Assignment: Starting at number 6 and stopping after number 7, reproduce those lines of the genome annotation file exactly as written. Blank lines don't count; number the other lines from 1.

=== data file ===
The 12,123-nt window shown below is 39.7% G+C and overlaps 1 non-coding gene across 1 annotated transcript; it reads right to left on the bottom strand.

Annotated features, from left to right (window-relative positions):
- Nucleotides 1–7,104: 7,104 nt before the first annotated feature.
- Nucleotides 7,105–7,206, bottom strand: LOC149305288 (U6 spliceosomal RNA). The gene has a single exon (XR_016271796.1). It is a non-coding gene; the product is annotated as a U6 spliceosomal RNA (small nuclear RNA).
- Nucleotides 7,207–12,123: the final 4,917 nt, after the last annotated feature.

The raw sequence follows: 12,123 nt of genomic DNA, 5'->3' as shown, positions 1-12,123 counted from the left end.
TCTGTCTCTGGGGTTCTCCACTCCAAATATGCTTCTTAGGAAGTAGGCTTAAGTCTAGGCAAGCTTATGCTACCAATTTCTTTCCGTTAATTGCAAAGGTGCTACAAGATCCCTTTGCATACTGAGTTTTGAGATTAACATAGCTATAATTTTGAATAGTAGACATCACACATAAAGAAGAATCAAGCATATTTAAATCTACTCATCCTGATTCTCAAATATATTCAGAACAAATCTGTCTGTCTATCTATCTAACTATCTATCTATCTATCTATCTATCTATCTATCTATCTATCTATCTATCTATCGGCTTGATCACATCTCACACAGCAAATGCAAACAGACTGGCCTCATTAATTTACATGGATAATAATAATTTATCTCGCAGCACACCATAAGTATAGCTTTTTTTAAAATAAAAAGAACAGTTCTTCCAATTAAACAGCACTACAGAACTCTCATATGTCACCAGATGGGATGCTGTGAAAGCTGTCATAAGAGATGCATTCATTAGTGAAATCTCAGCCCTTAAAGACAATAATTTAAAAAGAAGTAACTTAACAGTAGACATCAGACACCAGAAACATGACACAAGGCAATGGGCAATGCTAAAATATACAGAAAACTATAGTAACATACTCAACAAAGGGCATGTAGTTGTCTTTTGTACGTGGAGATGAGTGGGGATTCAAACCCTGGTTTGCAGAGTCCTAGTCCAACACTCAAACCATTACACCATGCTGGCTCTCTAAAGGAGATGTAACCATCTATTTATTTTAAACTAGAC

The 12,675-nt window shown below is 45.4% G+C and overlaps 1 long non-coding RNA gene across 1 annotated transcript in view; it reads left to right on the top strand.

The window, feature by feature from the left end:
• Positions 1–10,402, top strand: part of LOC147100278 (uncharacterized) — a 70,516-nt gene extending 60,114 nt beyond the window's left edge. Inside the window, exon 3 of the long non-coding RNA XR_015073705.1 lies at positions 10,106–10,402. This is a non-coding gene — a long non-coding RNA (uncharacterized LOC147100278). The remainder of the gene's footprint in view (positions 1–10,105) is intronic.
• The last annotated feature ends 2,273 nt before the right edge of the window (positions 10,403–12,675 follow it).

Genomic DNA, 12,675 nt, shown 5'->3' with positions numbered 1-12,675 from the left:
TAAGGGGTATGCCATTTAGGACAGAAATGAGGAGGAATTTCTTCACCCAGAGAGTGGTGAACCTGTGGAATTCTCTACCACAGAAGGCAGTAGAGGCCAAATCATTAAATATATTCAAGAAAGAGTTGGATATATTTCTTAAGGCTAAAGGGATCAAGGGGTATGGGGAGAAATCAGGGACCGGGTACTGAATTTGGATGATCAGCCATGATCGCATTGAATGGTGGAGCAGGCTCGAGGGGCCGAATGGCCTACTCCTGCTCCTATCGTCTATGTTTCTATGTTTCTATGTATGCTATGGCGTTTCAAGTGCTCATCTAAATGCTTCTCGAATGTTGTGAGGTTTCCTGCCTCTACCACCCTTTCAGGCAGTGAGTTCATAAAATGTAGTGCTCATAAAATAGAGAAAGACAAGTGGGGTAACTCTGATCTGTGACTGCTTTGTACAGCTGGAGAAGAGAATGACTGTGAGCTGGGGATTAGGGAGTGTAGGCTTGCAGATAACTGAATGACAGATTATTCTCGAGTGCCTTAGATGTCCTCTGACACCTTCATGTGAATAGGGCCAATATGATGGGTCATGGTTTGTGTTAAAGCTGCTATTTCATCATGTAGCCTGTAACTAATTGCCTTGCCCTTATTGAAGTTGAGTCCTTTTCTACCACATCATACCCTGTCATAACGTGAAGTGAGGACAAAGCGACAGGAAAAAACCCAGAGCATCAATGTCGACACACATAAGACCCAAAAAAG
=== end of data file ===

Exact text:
The raw sequence follows: 12,123 nt of genomic DNA, 5'->3' as shown, positions 1-12,123 counted from the left end.
TCTGTCTCTGGGGTTCTCCACTCCAAATATGCTTCTTAGGAAGTAGGCTTAAGTCTAGGCAAGCTTATGCTACCAATTTCTTTCCGTTAATTGCAAAGGTGCTACAAGATCCCTTTGCATACTGAGTTTTGAGATTAACATAGCTATAATTTTGAATAGTAGACATCACACATAAAGAAGAATCAAGCATATTTAAATCTACTCATCCTGATTCTCAAATATATTCAGAACAAATCTGTCTGTCTATCTATCTAACTATCTATCTATCTATCTATCTATCTATCTATCTATCTATCTATCTATCTATCGGCTTGATCACATCTCACACAGCAAATGCAAACAGACTGGCCTCATTAATTTACATGGATAATAATAATTTATCTCGCAGCACACCATAAGTATAGCTTTTTTTAAAATAAAAAGAACAGTTCTTCCAATTAAACAGCACTACAGAACTCTCATATGTCACCAGATGGGATGCTGTGAAAGCTGTCATAAGAGATGCATTCATTAGTGAAATCTCAGCCCTTAAAGACAATAATTTAAAAAGAAGTAACTTAACAGTAGACATCAGACACCAGAAACATGACACAAGGCAATGGGCAATGCTAAAATATACAGAAAACTATAGTAACATACTCAACAAAGGGCATGTAGTTGTCTTTTGTACGTGGAGATGAGTGGGGATTCAAACCCTGGTTTGCAGAGTCCTAGTCCAACACTCAAACCATTACACCATGCTGGCTCTCTAAAGGAGATGTAACCATCTATTTATTTTAAACTAGAC